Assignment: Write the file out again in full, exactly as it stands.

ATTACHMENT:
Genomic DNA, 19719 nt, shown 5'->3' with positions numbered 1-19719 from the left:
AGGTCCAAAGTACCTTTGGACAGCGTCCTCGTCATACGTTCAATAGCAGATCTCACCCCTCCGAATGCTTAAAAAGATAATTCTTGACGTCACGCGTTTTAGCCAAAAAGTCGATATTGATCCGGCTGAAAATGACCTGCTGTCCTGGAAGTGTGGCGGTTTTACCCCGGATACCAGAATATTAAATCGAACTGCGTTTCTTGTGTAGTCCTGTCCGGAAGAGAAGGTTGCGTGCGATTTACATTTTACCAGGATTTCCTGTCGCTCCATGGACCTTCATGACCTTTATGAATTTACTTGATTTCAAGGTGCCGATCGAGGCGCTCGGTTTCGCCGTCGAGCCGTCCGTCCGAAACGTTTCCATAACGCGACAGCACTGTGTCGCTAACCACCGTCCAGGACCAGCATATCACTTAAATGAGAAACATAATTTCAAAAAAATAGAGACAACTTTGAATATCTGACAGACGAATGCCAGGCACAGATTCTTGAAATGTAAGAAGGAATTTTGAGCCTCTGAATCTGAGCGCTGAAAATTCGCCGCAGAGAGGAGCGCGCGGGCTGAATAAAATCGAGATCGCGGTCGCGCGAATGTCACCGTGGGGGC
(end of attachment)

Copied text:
Genomic DNA, 19719 nt, shown 5'->3' with positions numbered 1-19719 from the left:
AGGTCCAAAGTACCTTTGGACAGCGTCCTCGTCATACGTTCAATAGCAGATCTCACCCCTCCGAATGCTTAAAAAGATAATTCTTGACGTCACGCGTTTTAGCCAAAAAGTCGATATTGATCCGGCTGAAAATGACCTGCTGTCCTGGAAGTGTGGCGGTTTTACCCCGGATACCAGAATATTAAATCGAACTGCGTTTCTTGTGTAGTCCTGTCCGGAAGAGAAGGTTGCGTGCGATTTACATTTTACCAGGATTTCCTGTCGCTCCATGGACCTTCATGACCTTTATGAATTTACTTGATTTCAAGGTGCCGATCGAGGCGCTCGGTTTCGCCGTCGAGCCGTCCGTCCGAAACGTTTCCATAACGCGACAGCACTGTGTCGCTAACCACCGTCCAGGACCAGCATATCACTTAAATGAGAAACATAATTTCAAAAAAATAGAGACAACTTTGAATATCTGACAGACGAATGCCAGGCACAGATTCTTGAAATGTAAGAAGGAATTTTGAGCCTCTGAATCTGAGCGCTGAAAATTCGCCGCAGAGAGGAGCGCGCGGGCTGAATAAAATCGAGATCGCGGTCGCGCGAATGTCACCGTGGGGGC